Dictionary of Human Evolution and Biology

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Darwin, Charles Robert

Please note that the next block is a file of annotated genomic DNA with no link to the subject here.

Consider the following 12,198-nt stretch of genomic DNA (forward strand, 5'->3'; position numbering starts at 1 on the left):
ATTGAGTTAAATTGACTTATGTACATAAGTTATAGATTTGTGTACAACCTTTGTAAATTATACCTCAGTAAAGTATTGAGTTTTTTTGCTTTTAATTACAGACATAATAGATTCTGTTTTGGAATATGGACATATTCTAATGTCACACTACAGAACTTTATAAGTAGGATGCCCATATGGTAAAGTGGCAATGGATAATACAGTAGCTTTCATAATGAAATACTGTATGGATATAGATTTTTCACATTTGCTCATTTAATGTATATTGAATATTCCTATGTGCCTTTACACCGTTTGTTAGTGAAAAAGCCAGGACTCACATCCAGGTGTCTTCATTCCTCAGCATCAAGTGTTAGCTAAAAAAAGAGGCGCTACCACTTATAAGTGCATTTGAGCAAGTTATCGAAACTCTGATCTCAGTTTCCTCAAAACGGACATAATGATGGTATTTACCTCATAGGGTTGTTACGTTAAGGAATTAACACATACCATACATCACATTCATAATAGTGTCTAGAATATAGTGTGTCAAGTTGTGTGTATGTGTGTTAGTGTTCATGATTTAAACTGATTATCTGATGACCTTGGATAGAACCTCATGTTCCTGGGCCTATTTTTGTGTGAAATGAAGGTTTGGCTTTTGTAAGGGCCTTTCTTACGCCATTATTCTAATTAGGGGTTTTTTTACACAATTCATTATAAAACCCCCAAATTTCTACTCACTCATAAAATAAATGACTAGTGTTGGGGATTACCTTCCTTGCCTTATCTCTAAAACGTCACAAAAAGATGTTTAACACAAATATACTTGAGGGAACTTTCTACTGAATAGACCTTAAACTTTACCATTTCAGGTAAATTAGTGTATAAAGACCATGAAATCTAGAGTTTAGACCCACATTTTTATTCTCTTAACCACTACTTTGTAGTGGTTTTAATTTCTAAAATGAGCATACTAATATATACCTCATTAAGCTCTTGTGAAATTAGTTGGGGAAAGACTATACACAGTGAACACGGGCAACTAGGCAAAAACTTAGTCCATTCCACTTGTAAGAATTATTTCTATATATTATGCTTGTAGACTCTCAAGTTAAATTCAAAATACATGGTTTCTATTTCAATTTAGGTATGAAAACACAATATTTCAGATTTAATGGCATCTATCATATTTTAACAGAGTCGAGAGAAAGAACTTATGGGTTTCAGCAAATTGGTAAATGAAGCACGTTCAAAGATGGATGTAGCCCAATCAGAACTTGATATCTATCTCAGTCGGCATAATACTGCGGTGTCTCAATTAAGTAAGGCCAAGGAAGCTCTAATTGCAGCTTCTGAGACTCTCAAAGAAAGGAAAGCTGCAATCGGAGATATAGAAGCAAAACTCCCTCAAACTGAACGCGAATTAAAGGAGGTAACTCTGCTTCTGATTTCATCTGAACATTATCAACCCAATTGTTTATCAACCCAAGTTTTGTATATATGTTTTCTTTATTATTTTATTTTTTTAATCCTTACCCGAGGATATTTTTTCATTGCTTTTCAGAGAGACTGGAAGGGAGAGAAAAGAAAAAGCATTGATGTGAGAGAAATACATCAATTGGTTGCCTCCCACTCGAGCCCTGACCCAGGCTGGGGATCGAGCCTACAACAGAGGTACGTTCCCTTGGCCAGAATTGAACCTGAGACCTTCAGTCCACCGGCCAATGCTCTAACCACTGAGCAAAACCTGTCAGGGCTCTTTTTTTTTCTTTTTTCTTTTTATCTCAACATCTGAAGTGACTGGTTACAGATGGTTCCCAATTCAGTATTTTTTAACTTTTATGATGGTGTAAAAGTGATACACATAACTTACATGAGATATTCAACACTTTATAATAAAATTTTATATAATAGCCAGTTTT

British naturalist; author of On the Origin of Species (1859), an early version of evolution known as Darwinism (or the one long argument contained in the Darwinian theory of evolution). His work caused a change in the world view of many contemporary biologists (see the Darwinian revolution). Darwin proposed the gradual transmutation of species based upon descent with modification and driven by a struggle for existence and survival of the fittest, i.e. natural selection. Darwin’s originality was in his recognition of the role of heritable variation in nature. He later defined a second force, sexual selection, in The Descent of Man (1871), and there first suggested the original hominid homeland idea and the tool-feedback hypothesis. These, and others of his views such as gradualism, have been revisited; some have been rejected outright, such as pangenesis (cf. punctuated equilibrium and Mendelism). Many of his most important ideas, however, have been incorporated and expanded into mainline biological theory, especially those portions concerned with microevolution (see neoDarwinism). Some of his central ideas have been co-opted and used for other purposes (e.g. social Darwinism). Darwin left other biological issues recognized but unsolved, such as the issue of selfsacrifice (altruism, cf. the second Darwinian revolution). Although frequently incapacitated (see Chagas’ disease), Darwin was the author of more than 220 publications and thousands of professional letters; these endeavors have resulted in a large body of secondary literature, or Darwiniana.

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